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He had a long and productive minor league career, finishing as the 16th all-time leading scorer in the old Western Hockey League with 328 goals and 311 assists in 785 games, despite being blind in his right eye.

He’ll become the third black person enshrined in the Hall, joining Edmonton Oilers goaltending great Grant Fuhr and Angela James, a Canadian women’s hockey superstar who was regarded as a female Wayne Gretzky.

O’Ree will continue his trailblazing ways by becoming the first person of color to be inducted in the Hall as a Builder, a category reserved for those who have contributed to the foundation of the game.

His plaque will keep company with revered names like Herb Brooks, the 1980 “Miracle on Ice” U.S. Olympic men’s team hockey coach, “Hockey Night in Canada” broadcaster Foster Hewitt, Detroit Red Wings owner Mike Ilitch,  and Conn Smythe, who built the Toronto Maple Leafs into five-time Stanley Cup champions between 1945 and 1951.

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“Those are some pretty big names, and Willie richly deserves to be there,” McDonald said. “You can build in different ways. You can be an owner who’s a phenomenal philanthropist, a great visionary for his hockey team. Or you can be Willie, who has lived a life of setting an example, and such a great example, for so many young people and so many of the older generation to say ‘Wow, this guy is richly deserving of this honor.'”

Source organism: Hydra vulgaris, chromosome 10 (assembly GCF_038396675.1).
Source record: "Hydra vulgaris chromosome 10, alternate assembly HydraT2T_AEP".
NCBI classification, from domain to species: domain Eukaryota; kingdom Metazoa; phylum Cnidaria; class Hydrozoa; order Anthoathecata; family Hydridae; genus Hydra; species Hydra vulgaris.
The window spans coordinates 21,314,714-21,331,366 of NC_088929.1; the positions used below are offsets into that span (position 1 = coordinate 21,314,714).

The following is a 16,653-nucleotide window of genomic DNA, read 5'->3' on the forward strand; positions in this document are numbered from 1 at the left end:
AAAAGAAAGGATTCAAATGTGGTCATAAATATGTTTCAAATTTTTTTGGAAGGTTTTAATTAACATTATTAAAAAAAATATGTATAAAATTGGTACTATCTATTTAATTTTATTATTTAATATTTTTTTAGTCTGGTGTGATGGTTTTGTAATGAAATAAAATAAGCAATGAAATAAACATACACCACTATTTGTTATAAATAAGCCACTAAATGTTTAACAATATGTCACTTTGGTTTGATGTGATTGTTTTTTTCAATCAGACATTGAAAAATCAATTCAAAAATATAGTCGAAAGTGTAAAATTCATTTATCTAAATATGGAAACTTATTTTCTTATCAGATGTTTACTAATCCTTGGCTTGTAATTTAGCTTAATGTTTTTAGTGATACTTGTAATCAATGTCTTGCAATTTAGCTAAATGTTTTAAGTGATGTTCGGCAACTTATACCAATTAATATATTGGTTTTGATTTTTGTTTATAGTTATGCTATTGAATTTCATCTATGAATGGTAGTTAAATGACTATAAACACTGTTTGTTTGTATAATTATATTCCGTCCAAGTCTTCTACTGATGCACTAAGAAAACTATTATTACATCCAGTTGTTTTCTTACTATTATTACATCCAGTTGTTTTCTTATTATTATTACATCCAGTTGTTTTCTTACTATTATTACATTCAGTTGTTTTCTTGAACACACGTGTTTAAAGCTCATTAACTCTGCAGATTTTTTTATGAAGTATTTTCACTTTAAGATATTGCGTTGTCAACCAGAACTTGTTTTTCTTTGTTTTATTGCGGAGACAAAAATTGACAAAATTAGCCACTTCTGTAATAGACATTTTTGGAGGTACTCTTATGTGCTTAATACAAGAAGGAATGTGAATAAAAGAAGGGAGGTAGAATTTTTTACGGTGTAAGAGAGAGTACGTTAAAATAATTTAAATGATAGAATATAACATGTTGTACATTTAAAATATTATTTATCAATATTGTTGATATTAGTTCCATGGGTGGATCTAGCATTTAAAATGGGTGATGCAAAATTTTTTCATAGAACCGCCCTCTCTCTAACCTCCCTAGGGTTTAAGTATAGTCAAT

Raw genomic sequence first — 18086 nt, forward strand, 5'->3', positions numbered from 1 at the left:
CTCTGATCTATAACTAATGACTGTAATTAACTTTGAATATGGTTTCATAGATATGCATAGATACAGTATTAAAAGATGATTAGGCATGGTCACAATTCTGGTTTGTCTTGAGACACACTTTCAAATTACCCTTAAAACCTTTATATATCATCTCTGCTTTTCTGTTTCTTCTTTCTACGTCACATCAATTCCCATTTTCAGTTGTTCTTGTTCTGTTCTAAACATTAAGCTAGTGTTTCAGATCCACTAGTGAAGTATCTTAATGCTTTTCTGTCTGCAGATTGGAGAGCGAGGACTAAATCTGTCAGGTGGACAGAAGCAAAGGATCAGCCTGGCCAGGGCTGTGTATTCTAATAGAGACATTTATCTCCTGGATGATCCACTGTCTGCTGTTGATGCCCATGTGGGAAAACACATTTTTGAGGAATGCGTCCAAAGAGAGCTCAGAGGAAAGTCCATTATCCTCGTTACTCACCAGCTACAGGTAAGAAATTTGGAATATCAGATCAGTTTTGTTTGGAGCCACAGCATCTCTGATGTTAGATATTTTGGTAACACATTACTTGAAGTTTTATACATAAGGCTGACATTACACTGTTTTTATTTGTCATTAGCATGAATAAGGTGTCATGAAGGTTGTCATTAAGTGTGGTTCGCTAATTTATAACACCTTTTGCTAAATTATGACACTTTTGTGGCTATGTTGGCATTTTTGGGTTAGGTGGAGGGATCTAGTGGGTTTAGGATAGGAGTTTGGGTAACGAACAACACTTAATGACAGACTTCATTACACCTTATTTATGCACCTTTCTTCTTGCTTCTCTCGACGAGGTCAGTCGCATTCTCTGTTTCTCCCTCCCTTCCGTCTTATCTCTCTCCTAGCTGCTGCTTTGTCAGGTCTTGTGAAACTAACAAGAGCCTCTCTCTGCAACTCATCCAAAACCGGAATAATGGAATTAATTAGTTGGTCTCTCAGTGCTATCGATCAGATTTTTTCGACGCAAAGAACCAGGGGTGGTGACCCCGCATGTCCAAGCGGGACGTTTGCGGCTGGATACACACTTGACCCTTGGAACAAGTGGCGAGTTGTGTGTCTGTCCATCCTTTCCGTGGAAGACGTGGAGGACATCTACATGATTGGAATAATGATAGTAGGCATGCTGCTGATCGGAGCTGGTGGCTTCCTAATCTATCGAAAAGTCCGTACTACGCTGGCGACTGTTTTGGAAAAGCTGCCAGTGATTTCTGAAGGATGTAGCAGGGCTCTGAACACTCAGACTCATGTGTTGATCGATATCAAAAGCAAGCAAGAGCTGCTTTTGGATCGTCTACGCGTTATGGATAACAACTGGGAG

Avry Lewis-McDougal, host of “Avry’s Sports Show” podcast and YouTube channel, agreed. Like Ryrerson’s Cummings, he was all smiles Friday as he watched O’Ree receive his Hall of Fame ring.

“It finally means the game is truly growing, it means we’re finally seeing true diversity in the fact we have Willie O’Ree in it (Hall of Fame), women in it,” McDougal said. “It’s incredible because we’ve waited so many years for Willie O’Ree to be in the Hall of Fame – for decades. And the fact that people finally said ‘You know what, this is wrong, Willie needs to be in here’ and the fact that the push finally worked, it’s incredible. It’s great to see.”

Kia Cummings, a 21-year-old Ryerson University sports media senior from Toronto, who interviewed O’Ree Friday as part of a documentary project said she wouldn’t be interested in hockey if it weren’t for him.

“As a Canadian, as a woman of color, as someone who is passionate about  hockey, I wanted to take the opportunity to honor him,” she said. “It’s meeting the person who made your dreams a possibility…I have a passion for hockey that goes so much further. If I want to work within a hockey organization I can do that because Willie did it before me.”